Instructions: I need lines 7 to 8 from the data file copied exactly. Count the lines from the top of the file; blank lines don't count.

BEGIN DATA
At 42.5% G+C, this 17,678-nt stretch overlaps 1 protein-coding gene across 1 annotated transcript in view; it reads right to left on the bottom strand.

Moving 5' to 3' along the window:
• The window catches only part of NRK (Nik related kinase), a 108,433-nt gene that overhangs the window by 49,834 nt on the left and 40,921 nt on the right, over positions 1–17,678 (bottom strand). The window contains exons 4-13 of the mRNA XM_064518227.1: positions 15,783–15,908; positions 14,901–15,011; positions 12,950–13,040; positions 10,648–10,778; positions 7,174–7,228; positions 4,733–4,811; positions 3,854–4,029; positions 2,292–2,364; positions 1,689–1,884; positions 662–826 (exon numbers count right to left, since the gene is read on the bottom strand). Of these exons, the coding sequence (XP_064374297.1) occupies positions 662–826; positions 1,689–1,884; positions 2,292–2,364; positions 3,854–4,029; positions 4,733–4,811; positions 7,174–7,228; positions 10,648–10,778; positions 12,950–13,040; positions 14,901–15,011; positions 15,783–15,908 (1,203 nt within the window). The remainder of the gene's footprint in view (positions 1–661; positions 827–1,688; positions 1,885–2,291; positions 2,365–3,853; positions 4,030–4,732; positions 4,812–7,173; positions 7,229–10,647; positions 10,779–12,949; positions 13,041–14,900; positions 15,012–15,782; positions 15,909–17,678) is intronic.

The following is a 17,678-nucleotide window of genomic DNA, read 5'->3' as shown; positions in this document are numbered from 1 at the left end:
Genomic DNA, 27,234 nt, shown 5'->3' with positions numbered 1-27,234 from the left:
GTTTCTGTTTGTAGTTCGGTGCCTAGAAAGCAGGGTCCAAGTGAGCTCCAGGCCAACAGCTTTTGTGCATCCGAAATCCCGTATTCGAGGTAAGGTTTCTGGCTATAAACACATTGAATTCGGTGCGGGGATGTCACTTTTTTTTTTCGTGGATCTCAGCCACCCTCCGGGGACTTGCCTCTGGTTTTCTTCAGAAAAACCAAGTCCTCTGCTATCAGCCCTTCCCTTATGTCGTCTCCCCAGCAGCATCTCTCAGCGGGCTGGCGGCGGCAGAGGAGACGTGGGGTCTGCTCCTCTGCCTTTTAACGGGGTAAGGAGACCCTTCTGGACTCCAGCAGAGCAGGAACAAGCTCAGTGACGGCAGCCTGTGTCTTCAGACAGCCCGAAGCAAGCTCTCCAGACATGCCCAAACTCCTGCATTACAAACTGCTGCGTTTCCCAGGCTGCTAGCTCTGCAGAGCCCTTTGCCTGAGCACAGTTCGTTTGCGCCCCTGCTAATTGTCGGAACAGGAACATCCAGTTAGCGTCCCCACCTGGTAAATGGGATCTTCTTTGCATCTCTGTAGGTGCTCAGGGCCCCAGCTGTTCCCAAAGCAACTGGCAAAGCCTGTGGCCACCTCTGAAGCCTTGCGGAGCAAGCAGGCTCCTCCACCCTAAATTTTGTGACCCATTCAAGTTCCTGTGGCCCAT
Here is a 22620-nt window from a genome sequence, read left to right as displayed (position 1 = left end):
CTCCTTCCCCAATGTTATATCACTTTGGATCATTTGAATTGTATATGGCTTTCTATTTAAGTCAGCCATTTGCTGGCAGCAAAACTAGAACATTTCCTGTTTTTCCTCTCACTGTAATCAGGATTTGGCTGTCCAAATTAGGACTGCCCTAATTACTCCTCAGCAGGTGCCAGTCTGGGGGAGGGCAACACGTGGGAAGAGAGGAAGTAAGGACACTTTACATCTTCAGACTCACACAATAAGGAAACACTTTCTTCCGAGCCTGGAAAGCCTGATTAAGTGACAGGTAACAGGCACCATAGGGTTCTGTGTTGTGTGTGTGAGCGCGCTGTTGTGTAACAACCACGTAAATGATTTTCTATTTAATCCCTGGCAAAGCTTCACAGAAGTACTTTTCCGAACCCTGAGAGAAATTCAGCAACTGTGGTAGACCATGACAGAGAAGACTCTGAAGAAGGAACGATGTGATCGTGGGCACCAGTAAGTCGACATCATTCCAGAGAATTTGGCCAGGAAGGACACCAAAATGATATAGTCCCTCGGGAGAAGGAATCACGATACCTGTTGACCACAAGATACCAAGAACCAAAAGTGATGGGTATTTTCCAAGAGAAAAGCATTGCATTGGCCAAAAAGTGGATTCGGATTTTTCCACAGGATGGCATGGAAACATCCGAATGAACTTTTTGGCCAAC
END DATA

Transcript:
Here is a 22620-nt window from a genome sequence, read left to right as displayed (position 1 = left end):
CTCCTTCCCCAATGTTATATCACTTTGGATCATTTGAATTGTATATGGCTTTCTATTTAAGTCAGCCATTTGCTGGCAGCAAAACTAGAACATTTCCTGTTTTTCCTCTCACTGTAATCAGGATTTGGCTGTCCAAATTAGGACTGCCCTAATTACTCCTCAGCAGGTGCCAGTCTGGGGGAGGGCAACACGTGGGAAGAGAGGAAGTAAGGACACTTTACATCTTCAGACTCACACAATAAGGAAACACTTTCTTCCGAGCCTGGAAAGCCTGATTAAGTGACAGGTAACAGGCACCATAGGGTTCTGTGTTGTGTGTGTGAGCGCGCTGTTGTGTAACAACCACGTAAATGATTTTCTATTTAATCCCTGGCAAAGCTTCACAGAAGTACTTTTCCGAACCCTGAGAGAAATTCAGCAACTGTGGTAGACCATGACAGAGAAGACTCTGAAGAAGGAACGATGTGATCGTGGGCACCAGTAAGTCGACATCATTCCAGAGAATTTGGCCAGGAAGGACACCAAAATGATATAGTCCCTCGGGAGAAGGAATCACGATACCTGTTGACCACAAGATACCAAGAACCAAAAGTGATGGGTATTTTCCAAGAGAAAAGCATTGCATTGGCCAAAAAGTGGATTCGGATTTTTCCACAGGATGGCATGGAAACATCCGAATGAACTTTTTGGCCAAC